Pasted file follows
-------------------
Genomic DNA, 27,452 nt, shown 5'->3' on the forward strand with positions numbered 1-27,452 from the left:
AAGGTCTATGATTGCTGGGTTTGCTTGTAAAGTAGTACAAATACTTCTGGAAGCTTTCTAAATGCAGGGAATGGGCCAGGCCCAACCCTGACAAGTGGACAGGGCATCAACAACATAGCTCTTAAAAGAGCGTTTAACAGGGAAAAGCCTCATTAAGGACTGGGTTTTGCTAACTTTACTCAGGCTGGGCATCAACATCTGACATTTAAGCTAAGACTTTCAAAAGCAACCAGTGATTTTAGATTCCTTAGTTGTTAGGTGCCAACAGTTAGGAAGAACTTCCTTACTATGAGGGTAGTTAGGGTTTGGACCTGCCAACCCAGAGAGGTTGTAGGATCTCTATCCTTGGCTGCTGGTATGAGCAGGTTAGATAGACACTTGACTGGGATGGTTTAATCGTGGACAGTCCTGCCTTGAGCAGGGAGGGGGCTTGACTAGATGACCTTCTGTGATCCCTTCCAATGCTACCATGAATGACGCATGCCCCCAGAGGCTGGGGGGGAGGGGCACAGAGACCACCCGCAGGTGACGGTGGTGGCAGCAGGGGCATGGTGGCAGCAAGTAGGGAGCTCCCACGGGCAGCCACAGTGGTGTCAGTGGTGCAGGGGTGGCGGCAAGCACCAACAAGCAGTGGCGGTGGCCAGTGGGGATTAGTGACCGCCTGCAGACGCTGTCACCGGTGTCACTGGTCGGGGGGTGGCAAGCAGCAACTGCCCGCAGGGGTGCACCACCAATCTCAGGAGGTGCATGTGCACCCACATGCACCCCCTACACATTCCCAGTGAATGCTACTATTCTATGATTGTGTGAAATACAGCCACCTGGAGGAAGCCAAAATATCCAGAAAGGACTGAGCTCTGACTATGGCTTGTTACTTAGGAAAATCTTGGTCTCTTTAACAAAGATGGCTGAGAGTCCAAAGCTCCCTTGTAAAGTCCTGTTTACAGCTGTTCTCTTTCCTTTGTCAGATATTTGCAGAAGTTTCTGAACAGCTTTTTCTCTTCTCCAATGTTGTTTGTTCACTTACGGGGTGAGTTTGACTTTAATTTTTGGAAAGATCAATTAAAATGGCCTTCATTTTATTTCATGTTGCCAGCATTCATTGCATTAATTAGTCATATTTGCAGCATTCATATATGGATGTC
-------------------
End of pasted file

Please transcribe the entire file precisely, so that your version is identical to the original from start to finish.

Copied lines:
Genomic DNA, 27,452 nt, shown 5'->3' on the forward strand with positions numbered 1-27,452 from the left:
AAGGTCTATGATTGCTGGGTTTGCTTGTAAAGTAGTACAAATACTTCTGGAAGCTTTCTAAATGCAGGGAATGGGCCAGGCCCAACCCTGACAAGTGGACAGGGCATCAACAACATAGCTCTTAAAAGAGCGTTTAACAGGGAAAAGCCTCATTAAGGACTGGGTTTTGCTAACTTTACTCAGGCTGGGCATCAACATCTGACATTTAAGCTAAGACTTTCAAAAGCAACCAGTGATTTTAGATTCCTTAGTTGTTAGGTGCCAACAGTTAGGAAGAACTTCCTTACTATGAGGGTAGTTAGGGTTTGGACCTGCCAACCCAGAGAGGTTGTAGGATCTCTATCCTTGGCTGCTGGTATGAGCAGGTTAGATAGACACTTGACTGGGATGGTTTAATCGTGGACAGTCCTGCCTTGAGCAGGGAGGGGGCTTGACTAGATGACCTTCTGTGATCCCTTCCAATGCTACCATGAATGACGCATGCCCCCAGAGGCTGGGGGGGAGGGGCACAGAGACCACCCGCAGGTGACGGTGGTGGCAGCAGGGGCATGGTGGCAGCAAGTAGGGAGCTCCCACGGGCAGCCACAGTGGTGTCAGTGGTGCAGGGGTGGCGGCAAGCACCAACAAGCAGTGGCGGTGGCCAGTGGGGATTAGTGACCGCCTGCAGACGCTGTCACCGGTGTCACTGGTCGGGGGGTGGCAAGCAGCAACTGCCCGCAGGGGTGCACCACCAATCTCAGGAGGTGCATGTGCACCCACATGCACCCCCTACACATTCCCAGTGAATGCTACTATTCTATGATTGTGTGAAATACAGCCACCTGGAGGAAGCCAAAATATCCAGAAAGGACTGAGCTCTGACTATGGCTTGTTACTTAGGAAAATCTTGGTCTCTTTAACAAAGATGGCTGAGAGTCCAAAGCTCCCTTGTAAAGTCCTGTTTACAGCTGTTCTCTTTCCTTTGTCAGATATTTGCAGAAGTTTCTGAACAGCTTTTTCTCTTCTCCAATGTTGTTTGTTCACTTACGGGGTGAGTTTGACTTTAATTTTTGGAAAGATCAATTAAAATGGCCTTCATTTTATTTCATGTTGCCAGCATTCATTGCATTAATTAGTCATATTTGCAGCATTCATATATGGATGTC